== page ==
AbstractBackground and Purpose—
Previous studies exploring stroke-related caregiving focused solely on informal caregiving and a relatively limited set of activities. We sought to determine whether, and at what cost, stroke survivors receive more care than matched controls using an expanded definition of caregiving and inclusion of paid caregivers.Methods—
Data were drawn from the National Health and Aging Trends Study (NHATS), a nationally representative survey of Medicare beneficiaries. NHATS personnel conducted in-person interviews with respondents or proxies to determine the weekly hours of care received. We compared hours of assistance received between self-reported stroke survivors (n=892) and demography- and comorbidity-matched nonstroke controls (n=892). The annual cost of stroke caregiving was estimated using reported paid caregiving data and estimates of unpaid caregiving costs.Results—
Of community-dwelling elderly stroke survivors, 51.4% received help from a caregiver. Stroke survivors received an average of 10 hours of additional care per week compared with demography- and comorbidity-matched controls (22.3 hours versus 11.8 hours; P<0.01). We estimate that the average annual cost for caregiving for an elderly stroke survivor is ≈$11 300 or ≈$40 billion annually, for all elderly stroke survivors, of which $5000 per person, or $18.2 billion annually, is specific to stroke.Conclusions—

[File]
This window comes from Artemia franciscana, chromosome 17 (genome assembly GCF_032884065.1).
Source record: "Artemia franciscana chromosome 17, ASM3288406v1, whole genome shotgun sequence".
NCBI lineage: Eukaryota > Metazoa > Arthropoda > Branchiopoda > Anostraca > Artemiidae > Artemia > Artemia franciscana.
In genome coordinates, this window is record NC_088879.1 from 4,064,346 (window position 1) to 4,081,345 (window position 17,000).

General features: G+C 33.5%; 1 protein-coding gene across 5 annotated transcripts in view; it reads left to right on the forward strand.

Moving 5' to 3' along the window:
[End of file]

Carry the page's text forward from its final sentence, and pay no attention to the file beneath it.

Although stroke survivors are known to require considerable caregiving resources, our findings suggest that previous assessments may underestimate hours of care received and hence costs.